The other interesting thing that Carillion shows us is that shareholders (really asset managers) don't necessarily pressure management, at least not all the time, but they don't need to. Directors would rather keep one step ahead of the pack, so I think they've internalised shareholder demands to the extent they don't often have to be explicitly made. 

When you look at the engagement that took place with Carillion it's surprising to me how limited it seems to have been in some cases. Some investors don't really seem to have done a lot, even as the warning lights were flashing. What's more it's difficult to see any real change in behaviour compared to how shareholders engaged with banks in the run up to their collapse. 

It's good that this report refers to the Stewardship Code, but I think they let the shareholders off the hook. Is there much evidence of any process to stewardship activity? I can't see any indication of escalation for example, despite a) the seriousness of the situation and b) this being part of the Stewardship Code. The report says that shareholders were "rational" to sell their shares. Fair enough, but that option is there in every case and was the pre Stewardship Code era defence asset managers used to deploy. So why even pretend that stewardship is a meaningful activity in a situation like this? 

Remember, this was a company in serious trouble, and there were plenty of signs that financial market participants thought so. In that case, shouldn't we have seen a great deal of 'stewardship'? Wasn't the whole point of the Code to try and get investors to engage effectively rather than be hands-off and/or just flog their shares if things were going wrong. And remembers to that this was a case of business performance, not some abstract governance issue, so shouldn't the Investor Forum have been in there? There are a lot of threads still hanging in my opinion.

Finally, there are a few minor points about other market activity I would make. First, there was a major shareholder sitting on the register that did nothing - Deutsche Bank. According to the report it held 5.8% of Carillion in March 2017, and here's the reason why:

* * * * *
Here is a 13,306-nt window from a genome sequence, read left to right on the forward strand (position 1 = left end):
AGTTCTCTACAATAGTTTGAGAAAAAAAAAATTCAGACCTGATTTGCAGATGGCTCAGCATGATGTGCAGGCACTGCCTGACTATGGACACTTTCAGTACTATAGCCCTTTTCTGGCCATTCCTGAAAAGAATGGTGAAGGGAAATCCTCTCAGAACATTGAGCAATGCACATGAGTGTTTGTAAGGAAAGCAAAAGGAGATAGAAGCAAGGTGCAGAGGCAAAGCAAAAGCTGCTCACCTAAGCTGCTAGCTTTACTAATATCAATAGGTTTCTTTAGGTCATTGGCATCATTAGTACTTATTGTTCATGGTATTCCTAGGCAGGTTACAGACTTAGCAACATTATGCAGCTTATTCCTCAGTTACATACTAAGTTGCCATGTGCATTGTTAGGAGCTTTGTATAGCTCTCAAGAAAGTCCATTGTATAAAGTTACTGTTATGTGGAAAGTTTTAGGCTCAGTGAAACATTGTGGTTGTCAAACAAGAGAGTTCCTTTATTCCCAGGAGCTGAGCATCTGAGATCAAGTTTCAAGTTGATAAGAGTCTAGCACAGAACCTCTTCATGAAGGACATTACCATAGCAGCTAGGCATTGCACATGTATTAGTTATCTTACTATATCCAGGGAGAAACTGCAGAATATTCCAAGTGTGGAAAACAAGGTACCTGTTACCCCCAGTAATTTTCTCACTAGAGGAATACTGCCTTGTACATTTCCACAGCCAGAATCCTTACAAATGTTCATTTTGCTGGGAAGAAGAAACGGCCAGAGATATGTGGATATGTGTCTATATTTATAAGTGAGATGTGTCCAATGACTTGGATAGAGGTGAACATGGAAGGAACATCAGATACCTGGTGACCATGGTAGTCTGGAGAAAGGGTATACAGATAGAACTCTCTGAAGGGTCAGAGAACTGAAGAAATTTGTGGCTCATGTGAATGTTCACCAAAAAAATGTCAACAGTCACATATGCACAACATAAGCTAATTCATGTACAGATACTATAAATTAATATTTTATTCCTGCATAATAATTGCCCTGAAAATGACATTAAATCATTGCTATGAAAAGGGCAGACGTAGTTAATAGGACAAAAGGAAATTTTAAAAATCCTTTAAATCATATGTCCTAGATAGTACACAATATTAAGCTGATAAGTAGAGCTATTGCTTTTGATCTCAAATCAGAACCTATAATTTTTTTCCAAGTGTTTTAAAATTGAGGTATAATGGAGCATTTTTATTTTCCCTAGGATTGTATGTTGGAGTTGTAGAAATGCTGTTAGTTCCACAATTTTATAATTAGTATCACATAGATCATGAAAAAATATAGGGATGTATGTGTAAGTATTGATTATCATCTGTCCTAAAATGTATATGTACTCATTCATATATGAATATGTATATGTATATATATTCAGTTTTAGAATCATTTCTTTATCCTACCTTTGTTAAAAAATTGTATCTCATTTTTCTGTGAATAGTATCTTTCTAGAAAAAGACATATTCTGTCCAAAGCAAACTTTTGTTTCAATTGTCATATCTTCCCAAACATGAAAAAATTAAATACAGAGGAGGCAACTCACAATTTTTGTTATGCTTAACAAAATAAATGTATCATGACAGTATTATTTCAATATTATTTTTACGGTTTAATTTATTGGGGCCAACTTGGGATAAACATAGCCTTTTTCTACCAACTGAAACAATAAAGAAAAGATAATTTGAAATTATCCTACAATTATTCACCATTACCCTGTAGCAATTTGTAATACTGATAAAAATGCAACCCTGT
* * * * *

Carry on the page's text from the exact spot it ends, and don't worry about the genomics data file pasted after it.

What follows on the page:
Not proprietary investments. Shares held on behalf of clients and for hedging purposes. No engagement with Carillion management.
I'm not clear exactly what this means. Is it this institutional asset management clients sitting behind a nominee account, shares held to hedge derivatives exposure, a mixture of both, or what? Large positions held by banks - rather than asset managers - often have an interesting story behind them. I think the report should have dug into this a bit, especially given the size of holding. 

Secondly, the issue of shorting is hardly touched on. The question I still grapple with is if you are short on the active side but long on the passive side, does this create a conflict in how you approach stewardship? More precisely, are your active team going to want you to engage with the company to address any cause of underpreformance?

Thirdly, who was lending all the stock? According to reports, the total short position in Carillion at its peak was about 25%. That is a lot of shares. So where did they come from? I know that data on stock lending is made available to market participants (and regulators?) but it's not public. But I would put money on it, given the scale of shorting, that some of our pension funds let stock that was used to short. Maybe that's fair enough (a question for another day), but maybe it also ought to be disclosed somewhere that us ordinary mortals can see it?